On 5 and 6 November 2012, AfricanLII hosted a conference on access to African supranational and regional law, in Johannesburg, South Africa. The conference brought together delegates from African treaty bodies and African regional organisations. It discussed the difficulties faced in accessing African regional law and possible solutions to this problem.
Read AfricanLII’s report on the conference here
SALC Annual Report 2011
SALC published its Annual Report for 2011 which details the significant cases, advocacy initiatives, trainings and other activities of SALC over the period March 2011 to February 2012.
Download the report here
SALC Releases Report on Tackling Cervical Cancer in Southern Africa
On 31 October 2012, SALC released Tackling Cervical Cancer: Improving Access to Cervical Cancer Services for Women in Southern Africa
, a report which seeks to address the barriers to accessing cervical cancer services through providing information on the nature of cervical cancer and identifying the current availability of services for cervical cancer in southern Africa. The report also highlights the human rights obligations of southern African governments to effectively address cervical cancer in order to save women from unnecessary suffering, disability and death.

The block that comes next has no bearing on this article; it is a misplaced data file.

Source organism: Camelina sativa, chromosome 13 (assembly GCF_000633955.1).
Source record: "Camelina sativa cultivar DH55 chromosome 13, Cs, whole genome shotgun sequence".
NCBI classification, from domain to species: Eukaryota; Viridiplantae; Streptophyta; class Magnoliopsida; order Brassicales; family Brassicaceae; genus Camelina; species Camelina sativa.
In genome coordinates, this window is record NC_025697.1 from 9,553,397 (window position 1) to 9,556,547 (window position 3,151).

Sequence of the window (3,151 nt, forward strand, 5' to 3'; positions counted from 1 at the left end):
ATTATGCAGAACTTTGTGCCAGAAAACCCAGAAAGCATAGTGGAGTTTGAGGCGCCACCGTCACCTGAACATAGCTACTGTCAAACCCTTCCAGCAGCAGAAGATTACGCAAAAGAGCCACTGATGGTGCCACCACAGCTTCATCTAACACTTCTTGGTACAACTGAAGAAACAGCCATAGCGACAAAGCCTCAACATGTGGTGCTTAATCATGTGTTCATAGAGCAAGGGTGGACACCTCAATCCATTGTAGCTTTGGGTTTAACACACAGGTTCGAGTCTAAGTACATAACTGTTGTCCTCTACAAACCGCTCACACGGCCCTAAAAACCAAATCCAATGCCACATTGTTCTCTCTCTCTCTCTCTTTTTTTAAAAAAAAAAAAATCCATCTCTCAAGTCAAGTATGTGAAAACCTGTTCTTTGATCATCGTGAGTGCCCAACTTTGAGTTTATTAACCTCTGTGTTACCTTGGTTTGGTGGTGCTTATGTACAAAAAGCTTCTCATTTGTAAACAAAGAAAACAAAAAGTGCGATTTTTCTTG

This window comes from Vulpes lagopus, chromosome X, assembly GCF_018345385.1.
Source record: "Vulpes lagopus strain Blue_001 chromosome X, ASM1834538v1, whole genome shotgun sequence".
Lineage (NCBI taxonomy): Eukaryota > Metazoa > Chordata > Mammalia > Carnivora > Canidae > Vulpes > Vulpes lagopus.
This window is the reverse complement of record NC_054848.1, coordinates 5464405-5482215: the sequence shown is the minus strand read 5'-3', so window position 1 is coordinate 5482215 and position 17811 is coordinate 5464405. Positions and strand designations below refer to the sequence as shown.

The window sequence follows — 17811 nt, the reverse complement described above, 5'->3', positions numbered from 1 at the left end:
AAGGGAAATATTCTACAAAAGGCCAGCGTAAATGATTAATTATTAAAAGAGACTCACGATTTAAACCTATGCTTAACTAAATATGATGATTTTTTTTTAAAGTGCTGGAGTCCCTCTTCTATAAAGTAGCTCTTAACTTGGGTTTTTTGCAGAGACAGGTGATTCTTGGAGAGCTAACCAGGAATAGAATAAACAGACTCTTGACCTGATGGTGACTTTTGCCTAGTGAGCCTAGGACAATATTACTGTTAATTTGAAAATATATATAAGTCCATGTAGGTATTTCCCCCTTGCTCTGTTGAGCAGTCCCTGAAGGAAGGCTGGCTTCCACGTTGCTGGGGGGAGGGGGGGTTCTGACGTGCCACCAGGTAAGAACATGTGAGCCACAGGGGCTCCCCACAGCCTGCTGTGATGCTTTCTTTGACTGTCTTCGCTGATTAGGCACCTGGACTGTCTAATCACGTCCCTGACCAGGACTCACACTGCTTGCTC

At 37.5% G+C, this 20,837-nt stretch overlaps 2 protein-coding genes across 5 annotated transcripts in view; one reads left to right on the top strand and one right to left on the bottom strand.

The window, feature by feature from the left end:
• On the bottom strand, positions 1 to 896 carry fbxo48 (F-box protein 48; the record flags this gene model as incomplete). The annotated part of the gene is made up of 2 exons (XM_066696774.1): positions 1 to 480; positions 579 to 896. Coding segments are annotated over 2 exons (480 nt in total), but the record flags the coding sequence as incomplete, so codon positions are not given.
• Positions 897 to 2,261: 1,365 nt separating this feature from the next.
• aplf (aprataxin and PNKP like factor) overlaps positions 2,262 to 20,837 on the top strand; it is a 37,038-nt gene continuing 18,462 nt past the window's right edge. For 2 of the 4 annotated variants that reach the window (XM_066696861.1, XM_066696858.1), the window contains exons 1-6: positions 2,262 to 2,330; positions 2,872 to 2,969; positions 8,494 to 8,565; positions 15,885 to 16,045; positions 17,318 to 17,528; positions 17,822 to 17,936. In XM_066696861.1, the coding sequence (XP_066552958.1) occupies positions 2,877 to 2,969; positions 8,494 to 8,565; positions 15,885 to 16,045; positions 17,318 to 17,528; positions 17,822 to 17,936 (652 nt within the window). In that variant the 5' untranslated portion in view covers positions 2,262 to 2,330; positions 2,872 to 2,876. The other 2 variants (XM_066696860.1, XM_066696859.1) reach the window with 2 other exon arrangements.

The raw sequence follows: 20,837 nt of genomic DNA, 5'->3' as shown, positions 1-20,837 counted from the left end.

The report has received widespread approval and was the subject of a supportive editorial
in the world’s leading medical journal, The Lancet
Download the report here
Litigation Manual for Cases of Mandatory HIV Testing and Unauthorized Disclosure of Status
SALC released a litigation manual in September. The manual, the second in the series, entitled Protecting Rights: Litigating Cases of HIV Testing and Confidentiality
, focuses on litigating cases of mandatory HIV testing and unauthorised disclosure of status in domestic courts in southern Africa. It seeks to be a resource for private and public lawyers in southern Africa who are litigating such cases in domestic courts. It may also be useful to civil society organisations seeking to use litigation as part of an advocacy strategy to promote and protect the rights of people living with and affected by HIV.
Download the report here